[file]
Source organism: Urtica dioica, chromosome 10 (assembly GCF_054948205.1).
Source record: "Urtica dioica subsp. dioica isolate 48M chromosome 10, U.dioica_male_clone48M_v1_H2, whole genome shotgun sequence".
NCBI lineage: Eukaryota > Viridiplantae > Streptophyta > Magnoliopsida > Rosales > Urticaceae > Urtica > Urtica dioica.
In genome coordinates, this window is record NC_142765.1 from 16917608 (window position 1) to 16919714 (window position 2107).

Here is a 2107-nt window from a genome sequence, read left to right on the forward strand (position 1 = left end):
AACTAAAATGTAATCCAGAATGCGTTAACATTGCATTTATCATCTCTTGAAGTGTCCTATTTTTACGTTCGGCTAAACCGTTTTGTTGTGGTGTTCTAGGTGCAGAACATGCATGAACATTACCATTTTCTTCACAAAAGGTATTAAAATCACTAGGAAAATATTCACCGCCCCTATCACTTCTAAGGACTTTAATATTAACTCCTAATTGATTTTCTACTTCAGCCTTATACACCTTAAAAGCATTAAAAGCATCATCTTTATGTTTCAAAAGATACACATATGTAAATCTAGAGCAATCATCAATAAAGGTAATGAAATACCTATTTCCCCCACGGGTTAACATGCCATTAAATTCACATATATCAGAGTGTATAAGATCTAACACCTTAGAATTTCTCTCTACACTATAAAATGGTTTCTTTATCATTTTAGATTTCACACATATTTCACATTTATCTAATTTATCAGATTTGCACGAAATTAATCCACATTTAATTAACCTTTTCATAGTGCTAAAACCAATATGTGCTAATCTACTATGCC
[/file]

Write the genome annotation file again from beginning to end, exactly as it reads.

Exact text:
Source organism: Urtica dioica, chromosome 10 (assembly GCF_054948205.1).
Source record: "Urtica dioica subsp. dioica isolate 48M chromosome 10, U.dioica_male_clone48M_v1_H2, whole genome shotgun sequence".
NCBI lineage: Eukaryota > Viridiplantae > Streptophyta > Magnoliopsida > Rosales > Urticaceae > Urtica > Urtica dioica.
In genome coordinates, this window is record NC_142765.1 from 16917608 (window position 1) to 16919714 (window position 2107).

Here is a 2107-nt window from a genome sequence, read left to right on the forward strand (position 1 = left end):
AACTAAAATGTAATCCAGAATGCGTTAACATTGCATTTATCATCTCTTGAAGTGTCCTATTTTTACGTTCGGCTAAACCGTTTTGTTGTGGTGTTCTAGGTGCAGAACATGCATGAACATTACCATTTTCTTCACAAAAGGTATTAAAATCACTAGGAAAATATTCACCGCCCCTATCACTTCTAAGGACTTTAATATTAACTCCTAATTGATTTTCTACTTCAGCCTTATACACCTTAAAAGCATTAAAAGCATCATCTTTATGTTTCAAAAGATACACATATGTAAATCTAGAGCAATCATCAATAAAGGTAATGAAATACCTATTTCCCCCACGGGTTAACATGCCATTAAATTCACATATATCAGAGTGTATAAGATCTAACACCTTAGAATTTCTCTCTACACTATAAAATGGTTTCTTTATCATTTTAGATTTCACACATATTTCACATTTATCTAATTTATCAGATTTGCACGAAATTAATCCACATTTAATTAACCTTTTCATAGTGCTAAAACCAATATGTGCTAATCTACTATGCC